An Idaho State University research team has completed a project that could drastically change how ranchers use their land.
ISU's geographic information systems focuses specifically on research that will have a real impact on local agriculture.
"How can I use this to help me run my ranch better?? GIS Director Keith Weber said.
The GIS just published a four-year study funded with a $1.5 million NASA grant. Researchers said it could change how ranchers have done their job for years.
"We were able to do a study that could potentially improve grazing practices and improve rangeland health around eastern Idaho,? GIS research associate Kindra Serr said.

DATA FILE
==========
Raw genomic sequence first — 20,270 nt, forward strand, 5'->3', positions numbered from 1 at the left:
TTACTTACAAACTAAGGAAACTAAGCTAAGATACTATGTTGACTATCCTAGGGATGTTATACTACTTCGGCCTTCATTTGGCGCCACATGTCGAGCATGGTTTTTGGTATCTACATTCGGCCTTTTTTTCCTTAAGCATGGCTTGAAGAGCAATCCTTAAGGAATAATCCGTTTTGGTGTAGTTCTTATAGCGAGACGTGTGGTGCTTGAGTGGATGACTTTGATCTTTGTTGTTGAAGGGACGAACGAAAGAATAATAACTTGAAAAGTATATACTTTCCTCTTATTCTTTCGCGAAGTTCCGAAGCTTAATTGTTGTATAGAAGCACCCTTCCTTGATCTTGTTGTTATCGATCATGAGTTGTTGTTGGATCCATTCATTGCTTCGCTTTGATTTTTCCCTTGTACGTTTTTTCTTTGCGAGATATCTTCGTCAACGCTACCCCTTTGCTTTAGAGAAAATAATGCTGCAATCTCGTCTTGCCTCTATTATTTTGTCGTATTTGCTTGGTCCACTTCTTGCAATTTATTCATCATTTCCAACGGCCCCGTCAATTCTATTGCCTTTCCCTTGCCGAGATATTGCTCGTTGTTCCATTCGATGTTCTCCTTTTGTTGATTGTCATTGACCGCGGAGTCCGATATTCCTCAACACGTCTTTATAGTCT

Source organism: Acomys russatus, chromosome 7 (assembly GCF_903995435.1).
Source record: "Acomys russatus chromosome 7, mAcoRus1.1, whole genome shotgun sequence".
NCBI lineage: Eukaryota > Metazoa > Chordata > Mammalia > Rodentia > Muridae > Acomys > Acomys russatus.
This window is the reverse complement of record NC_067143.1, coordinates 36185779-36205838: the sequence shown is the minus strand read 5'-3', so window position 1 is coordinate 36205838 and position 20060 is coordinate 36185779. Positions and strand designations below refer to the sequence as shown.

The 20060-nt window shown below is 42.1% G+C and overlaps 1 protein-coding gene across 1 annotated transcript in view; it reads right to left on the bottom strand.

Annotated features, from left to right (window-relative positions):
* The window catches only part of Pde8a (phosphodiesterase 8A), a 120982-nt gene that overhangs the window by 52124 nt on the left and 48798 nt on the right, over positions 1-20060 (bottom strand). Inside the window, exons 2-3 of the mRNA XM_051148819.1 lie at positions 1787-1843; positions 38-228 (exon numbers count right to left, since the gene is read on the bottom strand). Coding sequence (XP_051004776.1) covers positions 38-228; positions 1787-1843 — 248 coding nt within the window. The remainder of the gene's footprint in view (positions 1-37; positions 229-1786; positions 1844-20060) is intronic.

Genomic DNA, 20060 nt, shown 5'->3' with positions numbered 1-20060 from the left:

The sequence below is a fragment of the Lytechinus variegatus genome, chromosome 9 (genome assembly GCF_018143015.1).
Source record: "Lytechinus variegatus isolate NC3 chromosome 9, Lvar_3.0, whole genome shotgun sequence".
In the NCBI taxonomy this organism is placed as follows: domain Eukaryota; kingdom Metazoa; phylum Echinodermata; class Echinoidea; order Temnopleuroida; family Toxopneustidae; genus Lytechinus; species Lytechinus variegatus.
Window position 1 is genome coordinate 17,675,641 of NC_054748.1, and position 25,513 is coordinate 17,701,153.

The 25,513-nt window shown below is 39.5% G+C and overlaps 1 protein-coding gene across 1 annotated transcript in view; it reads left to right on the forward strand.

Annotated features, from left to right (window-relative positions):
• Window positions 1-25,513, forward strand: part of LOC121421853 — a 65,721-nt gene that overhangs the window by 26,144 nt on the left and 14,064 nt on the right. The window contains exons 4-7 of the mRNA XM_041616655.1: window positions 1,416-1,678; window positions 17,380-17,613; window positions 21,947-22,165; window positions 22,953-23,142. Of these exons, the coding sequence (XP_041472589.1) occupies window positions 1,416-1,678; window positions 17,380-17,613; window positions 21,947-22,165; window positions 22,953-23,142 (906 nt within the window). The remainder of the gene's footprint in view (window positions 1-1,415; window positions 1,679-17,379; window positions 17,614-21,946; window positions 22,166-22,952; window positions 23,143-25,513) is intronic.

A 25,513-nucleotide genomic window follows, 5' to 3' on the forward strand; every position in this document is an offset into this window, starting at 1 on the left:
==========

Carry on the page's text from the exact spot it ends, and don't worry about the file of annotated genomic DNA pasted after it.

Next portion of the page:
The research shows that if cattle graze like a huge roaming herd of buffalo, where a lot of animals go into a relatively small area, devour almost everything there and then move on, it could benefit the land.
It may be counter-intuitive, but researchers said it works.
"The idea is that you put lots of animals in a small space, which you would think would actually destroy the land, when in reality it actually ends up improving the land,? Serr said.
GIS set up test pastures at the university's O'neal Ecological Preserve near McCammon.
The pastures that used intense short period grazing had 10 percent more water in the soil than traditionally grazed pastures.
Weber said that extra 10 percent makes a big difference.
"That additional soil moisture is going to allow that pasture to grow more grass. That's more forage for wildlife, more forage for the livestock, and ultimately for the rancher that is more beef,? Weber said.